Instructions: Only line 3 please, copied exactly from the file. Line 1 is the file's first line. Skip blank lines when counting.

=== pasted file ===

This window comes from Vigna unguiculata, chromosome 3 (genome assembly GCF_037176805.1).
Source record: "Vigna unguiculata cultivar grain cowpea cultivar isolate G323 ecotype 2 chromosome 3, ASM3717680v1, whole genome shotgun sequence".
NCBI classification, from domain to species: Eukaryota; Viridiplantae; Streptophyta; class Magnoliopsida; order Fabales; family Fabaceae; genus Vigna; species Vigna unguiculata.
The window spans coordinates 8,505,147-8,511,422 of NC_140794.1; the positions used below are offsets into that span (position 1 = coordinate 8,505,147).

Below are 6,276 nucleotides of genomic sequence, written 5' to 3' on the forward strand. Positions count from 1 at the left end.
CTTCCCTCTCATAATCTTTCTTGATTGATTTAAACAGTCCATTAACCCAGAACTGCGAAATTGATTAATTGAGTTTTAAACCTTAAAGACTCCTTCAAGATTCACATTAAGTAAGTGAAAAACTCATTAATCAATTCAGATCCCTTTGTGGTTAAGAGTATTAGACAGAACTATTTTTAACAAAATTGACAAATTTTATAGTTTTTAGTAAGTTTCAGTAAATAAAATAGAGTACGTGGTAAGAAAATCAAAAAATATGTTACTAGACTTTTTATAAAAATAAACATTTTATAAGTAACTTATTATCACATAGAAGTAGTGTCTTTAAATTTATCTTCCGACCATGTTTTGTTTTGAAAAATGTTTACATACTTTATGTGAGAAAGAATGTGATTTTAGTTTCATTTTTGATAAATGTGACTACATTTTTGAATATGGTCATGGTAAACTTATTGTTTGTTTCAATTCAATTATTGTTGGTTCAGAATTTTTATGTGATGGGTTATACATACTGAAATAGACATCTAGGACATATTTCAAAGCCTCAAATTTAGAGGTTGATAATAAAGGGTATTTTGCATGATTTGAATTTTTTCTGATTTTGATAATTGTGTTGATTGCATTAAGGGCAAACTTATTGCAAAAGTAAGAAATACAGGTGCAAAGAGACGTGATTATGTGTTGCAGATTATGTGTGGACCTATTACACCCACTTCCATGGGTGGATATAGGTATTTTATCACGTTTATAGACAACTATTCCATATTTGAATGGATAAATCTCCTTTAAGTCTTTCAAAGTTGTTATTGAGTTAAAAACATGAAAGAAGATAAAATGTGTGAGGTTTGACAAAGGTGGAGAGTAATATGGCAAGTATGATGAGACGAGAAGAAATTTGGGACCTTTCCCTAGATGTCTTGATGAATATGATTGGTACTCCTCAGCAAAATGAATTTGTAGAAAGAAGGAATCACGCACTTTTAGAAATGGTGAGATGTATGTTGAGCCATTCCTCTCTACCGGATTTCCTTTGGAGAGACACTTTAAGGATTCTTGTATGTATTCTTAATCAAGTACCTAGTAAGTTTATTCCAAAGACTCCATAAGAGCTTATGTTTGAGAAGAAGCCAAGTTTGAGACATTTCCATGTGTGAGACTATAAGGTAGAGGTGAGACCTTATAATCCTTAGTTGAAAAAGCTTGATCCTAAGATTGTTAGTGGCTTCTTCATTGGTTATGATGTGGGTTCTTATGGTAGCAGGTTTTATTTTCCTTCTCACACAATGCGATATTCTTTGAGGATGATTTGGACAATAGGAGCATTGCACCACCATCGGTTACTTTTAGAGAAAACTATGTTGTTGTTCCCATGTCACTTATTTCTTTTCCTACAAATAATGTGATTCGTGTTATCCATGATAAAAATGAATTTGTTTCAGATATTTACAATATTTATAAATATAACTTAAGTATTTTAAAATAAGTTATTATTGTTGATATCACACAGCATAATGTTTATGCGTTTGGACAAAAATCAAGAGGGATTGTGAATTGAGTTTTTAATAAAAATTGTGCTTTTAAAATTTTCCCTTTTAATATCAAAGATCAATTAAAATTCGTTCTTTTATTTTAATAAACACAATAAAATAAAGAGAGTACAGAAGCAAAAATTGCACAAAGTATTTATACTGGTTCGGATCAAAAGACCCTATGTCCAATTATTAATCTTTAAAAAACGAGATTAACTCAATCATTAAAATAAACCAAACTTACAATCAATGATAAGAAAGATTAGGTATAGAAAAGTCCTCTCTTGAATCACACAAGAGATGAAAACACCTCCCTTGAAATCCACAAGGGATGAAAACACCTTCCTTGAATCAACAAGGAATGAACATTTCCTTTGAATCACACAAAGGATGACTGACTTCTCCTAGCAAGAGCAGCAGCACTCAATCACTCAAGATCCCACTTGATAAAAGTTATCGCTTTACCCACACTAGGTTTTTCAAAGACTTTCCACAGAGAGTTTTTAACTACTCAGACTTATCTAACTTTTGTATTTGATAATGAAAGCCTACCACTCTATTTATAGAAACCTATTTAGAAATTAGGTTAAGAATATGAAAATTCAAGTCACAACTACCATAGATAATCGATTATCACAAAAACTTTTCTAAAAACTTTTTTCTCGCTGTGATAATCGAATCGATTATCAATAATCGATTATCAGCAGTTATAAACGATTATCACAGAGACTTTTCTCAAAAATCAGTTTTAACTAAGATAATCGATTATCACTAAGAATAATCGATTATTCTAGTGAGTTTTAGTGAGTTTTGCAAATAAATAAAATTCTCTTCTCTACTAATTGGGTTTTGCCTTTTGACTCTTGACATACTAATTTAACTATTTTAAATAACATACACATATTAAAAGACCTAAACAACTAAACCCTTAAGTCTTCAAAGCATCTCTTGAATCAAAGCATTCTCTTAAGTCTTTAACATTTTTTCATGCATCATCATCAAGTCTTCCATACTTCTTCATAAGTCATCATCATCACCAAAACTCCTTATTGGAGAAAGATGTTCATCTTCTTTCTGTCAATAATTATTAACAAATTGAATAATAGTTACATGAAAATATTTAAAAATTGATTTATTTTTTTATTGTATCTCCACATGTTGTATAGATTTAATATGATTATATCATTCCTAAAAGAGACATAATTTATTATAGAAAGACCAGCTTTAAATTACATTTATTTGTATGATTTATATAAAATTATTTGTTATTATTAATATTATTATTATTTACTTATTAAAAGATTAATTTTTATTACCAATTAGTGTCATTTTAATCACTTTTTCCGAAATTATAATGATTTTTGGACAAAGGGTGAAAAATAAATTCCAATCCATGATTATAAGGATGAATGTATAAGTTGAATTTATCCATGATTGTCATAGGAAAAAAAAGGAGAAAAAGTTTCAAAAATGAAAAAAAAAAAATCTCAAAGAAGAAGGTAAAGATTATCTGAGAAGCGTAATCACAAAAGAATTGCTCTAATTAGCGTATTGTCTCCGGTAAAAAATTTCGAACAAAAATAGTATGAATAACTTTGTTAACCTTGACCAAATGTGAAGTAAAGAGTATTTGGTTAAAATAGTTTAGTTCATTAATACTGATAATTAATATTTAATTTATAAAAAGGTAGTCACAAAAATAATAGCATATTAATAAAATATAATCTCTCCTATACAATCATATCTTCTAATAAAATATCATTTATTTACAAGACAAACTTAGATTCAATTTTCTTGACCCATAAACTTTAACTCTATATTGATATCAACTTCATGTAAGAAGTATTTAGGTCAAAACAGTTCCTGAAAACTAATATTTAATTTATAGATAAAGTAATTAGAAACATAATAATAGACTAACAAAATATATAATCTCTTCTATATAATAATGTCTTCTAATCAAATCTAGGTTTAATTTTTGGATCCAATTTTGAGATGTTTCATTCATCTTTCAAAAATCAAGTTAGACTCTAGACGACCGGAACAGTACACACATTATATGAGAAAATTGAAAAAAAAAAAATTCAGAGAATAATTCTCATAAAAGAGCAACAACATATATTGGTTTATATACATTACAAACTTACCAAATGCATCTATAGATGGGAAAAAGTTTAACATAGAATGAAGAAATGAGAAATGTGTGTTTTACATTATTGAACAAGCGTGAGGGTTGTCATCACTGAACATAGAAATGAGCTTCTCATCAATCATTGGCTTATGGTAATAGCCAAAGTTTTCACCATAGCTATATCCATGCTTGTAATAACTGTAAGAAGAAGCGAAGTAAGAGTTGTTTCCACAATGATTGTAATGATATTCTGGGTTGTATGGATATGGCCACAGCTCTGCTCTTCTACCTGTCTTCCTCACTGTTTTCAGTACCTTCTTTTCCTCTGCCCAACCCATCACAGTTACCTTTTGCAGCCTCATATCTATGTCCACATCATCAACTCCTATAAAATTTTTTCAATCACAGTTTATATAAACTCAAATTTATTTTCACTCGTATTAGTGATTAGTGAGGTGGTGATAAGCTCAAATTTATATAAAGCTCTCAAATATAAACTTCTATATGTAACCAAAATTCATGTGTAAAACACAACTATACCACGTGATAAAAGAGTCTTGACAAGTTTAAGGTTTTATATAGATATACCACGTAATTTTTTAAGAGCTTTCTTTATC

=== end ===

NCBI classification, from domain to species: Eukaryota; Viridiplantae; Streptophyta; class Magnoliopsida; order Fabales; family Fabaceae; genus Vigna; species Vigna unguiculata.